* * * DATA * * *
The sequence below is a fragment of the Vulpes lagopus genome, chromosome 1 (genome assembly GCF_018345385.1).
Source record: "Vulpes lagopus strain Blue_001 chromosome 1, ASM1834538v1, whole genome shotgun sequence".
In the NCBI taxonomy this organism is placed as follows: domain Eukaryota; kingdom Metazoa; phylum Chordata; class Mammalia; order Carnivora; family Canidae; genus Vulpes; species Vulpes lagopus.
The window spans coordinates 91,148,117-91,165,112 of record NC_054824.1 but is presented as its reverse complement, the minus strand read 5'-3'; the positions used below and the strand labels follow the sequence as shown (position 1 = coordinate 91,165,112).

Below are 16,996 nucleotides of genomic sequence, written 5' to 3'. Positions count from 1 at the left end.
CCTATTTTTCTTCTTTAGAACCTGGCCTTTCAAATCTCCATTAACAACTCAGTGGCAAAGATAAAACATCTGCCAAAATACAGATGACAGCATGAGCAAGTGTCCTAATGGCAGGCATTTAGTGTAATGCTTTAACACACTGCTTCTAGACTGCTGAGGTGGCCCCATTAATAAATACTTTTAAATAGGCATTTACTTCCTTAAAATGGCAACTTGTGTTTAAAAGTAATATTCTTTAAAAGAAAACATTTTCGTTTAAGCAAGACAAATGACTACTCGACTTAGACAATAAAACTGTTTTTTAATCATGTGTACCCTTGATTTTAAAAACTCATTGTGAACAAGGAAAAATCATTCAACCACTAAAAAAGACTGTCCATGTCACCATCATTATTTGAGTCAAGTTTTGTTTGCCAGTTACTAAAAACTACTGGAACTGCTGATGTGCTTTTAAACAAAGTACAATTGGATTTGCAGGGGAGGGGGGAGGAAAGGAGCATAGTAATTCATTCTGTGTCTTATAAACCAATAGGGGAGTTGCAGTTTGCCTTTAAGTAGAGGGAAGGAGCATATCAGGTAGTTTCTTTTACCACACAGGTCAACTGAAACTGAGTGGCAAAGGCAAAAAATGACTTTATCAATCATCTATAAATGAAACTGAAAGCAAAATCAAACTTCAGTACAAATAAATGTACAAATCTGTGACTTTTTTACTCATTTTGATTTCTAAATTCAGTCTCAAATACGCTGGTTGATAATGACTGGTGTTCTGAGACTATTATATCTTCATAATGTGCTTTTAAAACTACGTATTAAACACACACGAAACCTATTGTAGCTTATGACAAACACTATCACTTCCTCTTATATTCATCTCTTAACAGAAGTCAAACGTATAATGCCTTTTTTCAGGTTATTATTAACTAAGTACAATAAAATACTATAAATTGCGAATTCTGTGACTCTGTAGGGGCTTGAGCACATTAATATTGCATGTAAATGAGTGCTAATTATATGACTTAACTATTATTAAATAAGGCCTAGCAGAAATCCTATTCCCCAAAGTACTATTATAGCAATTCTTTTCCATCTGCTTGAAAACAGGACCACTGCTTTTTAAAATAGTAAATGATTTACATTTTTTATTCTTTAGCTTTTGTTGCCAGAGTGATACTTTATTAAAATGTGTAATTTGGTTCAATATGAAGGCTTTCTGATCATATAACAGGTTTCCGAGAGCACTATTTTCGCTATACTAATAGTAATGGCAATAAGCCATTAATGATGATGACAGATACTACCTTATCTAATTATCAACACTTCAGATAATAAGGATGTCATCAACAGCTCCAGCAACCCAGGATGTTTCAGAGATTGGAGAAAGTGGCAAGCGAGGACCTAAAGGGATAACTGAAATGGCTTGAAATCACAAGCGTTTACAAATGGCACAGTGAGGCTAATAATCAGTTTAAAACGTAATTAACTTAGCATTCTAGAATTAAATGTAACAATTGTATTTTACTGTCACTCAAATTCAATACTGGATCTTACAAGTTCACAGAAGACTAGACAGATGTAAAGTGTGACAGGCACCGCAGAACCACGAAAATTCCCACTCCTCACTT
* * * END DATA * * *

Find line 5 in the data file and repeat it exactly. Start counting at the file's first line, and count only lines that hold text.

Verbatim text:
Below are 16,996 nucleotides of genomic sequence, written 5' to 3'. Positions count from 1 at the left end.